But Spanier's lawsuit denies his role: "During his tenure as President of Penn State, Dr. Spanier never received any information that Sandusky had abused a child. Dr. Spanier was never provided information that would lead him to conclude that Sandusky had ever committed a criminal act directed at a child until after Sandusky's criminal indictment."
"Louis Freeh concluded that Dr. Spanier was aware of Jerry Sandusky's reprehensible behavior, and that he actively covered it up," Locke said. "That is false. "
In the complaint, Spanier's lawyers say Freeh and his law firm were hired by the Penn State Board of Trustees, at a total cost of $8.3 million, to deliver a "preconceived outcome" that justified the board's decisions to fire Paterno and terminate Spanier's employment contract at the height of the country's outrage over the Sandusky child sex abuse scandal.
Spanier sat for an interview with Freeh and two his investigators on July 6, 2012, six days before the Freeh report's release, and for a question-and-answer session that lasted four and a half hours, the complaint says. By then, the complaint alleges, Freeh's "preconceived outcome for the report" had already been written.
The suit also alleges that Freeh "intentionally interfered" with Spanier's prospective employment opportunities after leaving Penn State. In April 2012, Freeh heard from trustees that Spanier had been hired by the federal government to work on national security matters after he was cleared during a background check in a Federal Investigative Service report, the complaint says. But Freeh later told the trustees that he and his colleagues had "done our job" and contacted federal officials, the complaint alleges.
"Soon thereafter," the lawsuit says, "Dr. Spanier's assignments were terminated."
"As Dr. Spanier's defamation complaint lays out, Freeh recklessly and maliciously disregarded evidence demonstrating Dr. Spanier's innocence, including a Federal Investigative Service report vindicating Dr. Spanier," Locke said.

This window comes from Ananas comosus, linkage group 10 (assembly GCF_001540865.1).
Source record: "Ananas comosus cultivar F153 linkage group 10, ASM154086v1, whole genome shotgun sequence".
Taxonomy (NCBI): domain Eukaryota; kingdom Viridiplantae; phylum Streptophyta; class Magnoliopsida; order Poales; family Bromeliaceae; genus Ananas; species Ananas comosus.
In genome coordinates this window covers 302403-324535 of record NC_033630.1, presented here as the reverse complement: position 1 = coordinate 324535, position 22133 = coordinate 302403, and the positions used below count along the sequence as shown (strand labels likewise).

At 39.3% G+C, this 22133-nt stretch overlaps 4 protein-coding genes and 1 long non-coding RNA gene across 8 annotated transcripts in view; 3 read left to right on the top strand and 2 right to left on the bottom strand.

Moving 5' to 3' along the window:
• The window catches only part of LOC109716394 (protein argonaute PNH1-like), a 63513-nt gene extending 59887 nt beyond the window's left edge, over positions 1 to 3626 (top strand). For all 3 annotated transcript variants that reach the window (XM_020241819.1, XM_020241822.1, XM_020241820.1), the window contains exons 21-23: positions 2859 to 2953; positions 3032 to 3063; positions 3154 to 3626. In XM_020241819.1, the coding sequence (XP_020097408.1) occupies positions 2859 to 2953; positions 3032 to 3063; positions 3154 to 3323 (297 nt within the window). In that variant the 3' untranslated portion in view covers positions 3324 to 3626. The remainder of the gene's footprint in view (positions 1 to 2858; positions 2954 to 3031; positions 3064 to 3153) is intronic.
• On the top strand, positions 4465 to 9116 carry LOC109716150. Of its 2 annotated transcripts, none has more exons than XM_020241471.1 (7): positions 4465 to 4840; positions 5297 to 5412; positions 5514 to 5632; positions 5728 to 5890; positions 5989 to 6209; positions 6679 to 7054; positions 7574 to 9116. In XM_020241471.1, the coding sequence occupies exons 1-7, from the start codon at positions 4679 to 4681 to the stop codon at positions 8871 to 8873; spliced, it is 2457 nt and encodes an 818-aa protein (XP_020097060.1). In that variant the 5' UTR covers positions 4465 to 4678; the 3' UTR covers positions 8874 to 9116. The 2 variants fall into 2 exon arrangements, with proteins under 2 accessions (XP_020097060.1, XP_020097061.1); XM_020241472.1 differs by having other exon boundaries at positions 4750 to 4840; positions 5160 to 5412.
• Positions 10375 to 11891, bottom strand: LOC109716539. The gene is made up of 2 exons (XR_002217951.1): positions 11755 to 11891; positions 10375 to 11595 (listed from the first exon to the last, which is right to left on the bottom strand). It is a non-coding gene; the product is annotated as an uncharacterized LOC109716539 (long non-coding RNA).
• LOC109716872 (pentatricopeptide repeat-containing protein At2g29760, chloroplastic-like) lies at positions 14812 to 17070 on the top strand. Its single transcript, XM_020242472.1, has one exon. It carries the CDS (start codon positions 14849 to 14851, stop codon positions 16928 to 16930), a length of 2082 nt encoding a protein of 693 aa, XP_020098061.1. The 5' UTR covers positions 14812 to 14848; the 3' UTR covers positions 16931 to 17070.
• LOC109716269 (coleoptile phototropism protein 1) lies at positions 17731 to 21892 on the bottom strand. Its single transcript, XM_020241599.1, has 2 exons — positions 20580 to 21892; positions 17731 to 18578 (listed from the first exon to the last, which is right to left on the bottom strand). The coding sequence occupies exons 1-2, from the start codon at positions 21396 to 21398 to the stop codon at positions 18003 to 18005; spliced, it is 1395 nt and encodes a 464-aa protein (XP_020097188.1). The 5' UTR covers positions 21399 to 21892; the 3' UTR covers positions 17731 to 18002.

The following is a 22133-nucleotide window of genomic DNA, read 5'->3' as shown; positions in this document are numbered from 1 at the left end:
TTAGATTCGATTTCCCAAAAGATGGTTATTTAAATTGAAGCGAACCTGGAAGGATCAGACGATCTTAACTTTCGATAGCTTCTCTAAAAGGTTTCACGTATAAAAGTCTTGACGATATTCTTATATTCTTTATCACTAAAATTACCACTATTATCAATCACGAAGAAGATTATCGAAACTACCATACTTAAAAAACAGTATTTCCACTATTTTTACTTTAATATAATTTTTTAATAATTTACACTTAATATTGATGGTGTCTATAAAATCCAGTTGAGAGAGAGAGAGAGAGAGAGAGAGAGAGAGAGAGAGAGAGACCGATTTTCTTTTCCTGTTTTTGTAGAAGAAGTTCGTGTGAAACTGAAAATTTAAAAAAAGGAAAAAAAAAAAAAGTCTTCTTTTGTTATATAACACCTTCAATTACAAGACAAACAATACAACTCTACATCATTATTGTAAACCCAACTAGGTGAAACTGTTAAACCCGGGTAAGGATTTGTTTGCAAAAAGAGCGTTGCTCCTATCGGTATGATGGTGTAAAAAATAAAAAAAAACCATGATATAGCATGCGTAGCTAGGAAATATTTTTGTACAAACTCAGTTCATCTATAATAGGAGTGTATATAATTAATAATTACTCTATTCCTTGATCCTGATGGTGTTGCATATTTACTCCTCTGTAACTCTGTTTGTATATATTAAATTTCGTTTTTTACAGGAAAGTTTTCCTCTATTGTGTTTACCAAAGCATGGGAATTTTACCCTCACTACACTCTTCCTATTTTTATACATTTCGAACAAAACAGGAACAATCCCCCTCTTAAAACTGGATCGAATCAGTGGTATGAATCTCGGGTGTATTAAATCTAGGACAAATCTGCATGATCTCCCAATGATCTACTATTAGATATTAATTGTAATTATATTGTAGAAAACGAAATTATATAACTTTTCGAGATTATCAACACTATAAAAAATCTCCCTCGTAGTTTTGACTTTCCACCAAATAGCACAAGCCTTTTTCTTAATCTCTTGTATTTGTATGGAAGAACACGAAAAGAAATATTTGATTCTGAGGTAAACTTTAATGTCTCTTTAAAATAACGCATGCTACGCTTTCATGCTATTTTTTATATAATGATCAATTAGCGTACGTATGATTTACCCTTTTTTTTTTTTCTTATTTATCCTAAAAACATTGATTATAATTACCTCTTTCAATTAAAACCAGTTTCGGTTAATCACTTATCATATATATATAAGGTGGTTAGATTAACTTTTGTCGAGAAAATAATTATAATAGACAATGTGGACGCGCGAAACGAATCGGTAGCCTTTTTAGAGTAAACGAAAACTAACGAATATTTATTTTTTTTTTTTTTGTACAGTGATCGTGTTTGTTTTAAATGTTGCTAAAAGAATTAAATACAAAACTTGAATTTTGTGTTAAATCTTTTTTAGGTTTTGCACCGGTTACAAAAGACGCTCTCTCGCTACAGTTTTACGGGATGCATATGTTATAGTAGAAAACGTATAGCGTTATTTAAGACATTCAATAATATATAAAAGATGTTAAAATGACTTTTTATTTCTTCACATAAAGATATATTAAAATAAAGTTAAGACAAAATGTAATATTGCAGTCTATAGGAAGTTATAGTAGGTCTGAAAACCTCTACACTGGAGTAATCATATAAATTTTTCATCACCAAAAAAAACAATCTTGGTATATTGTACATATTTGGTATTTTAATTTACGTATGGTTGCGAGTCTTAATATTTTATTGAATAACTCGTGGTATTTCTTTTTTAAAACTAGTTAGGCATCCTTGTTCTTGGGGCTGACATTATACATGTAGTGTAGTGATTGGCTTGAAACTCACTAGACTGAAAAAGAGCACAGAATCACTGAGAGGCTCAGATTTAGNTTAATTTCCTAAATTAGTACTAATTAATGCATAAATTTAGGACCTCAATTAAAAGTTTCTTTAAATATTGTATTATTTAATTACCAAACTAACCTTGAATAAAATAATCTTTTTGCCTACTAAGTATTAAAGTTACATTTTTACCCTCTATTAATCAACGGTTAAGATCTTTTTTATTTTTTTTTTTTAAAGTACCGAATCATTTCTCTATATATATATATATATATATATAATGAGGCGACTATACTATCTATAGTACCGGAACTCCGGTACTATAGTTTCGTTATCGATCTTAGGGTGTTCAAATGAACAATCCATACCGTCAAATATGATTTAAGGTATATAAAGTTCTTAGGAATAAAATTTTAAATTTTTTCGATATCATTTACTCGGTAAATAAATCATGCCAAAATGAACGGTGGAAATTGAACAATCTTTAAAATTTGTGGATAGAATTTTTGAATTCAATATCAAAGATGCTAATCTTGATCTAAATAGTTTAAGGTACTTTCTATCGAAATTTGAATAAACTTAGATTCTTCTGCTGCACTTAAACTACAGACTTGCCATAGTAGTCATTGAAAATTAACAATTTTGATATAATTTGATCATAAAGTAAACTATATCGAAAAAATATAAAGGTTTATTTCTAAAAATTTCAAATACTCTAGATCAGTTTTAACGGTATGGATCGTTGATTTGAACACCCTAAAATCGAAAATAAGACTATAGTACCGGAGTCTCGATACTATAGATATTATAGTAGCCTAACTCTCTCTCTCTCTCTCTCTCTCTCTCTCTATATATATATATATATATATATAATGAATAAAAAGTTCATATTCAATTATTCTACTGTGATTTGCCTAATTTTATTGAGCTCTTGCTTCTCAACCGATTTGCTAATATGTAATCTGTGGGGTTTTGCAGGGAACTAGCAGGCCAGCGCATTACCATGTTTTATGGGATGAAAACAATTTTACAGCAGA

In addition, the lawsuit alleges that Freeh discovered exculpatory testimony and facts that refuted the accusations against Spanier, and "purposefully avoided interviewing the most critical individuals with most relevant knowledge." Freeh and his investigators did not question Paterno, although the coach offered to be interviewed before his death of complications from lung cancer in January 2012. Freeh also did not interview Curley and Schultz, who were both charged in November 2011.
The complaint also attacks Freeh's "lucrative business model" as a former federal judge and former FBI chief hired by institutions to conduct "so-called 'independent investigations' and producing 'investigative reports' custom tailored with preconceived storylines to meet his clients' objectives."
According to the complaint's timeline, it's clear that Spanier's lawyers intend to rely upon a cache of documents produced during discovery of a recently settled lawsuit filed by two Pennsylvania state officials against the NCAA, including emails, memos and meetings between Freeh's investigators and NCAA lawyers and enforcement officials in the weeks after Freeh was hired by the Penn State Board of Trustees on Nov. 21, 2011.
Spanier is seeking compensatory and punitive damages from Freeh; his law firm, which is now part of Pepper Hamilton; his consulting firm, Freeh Group International Solutions; and Penn State.
A Penn State spokesman declined to comment about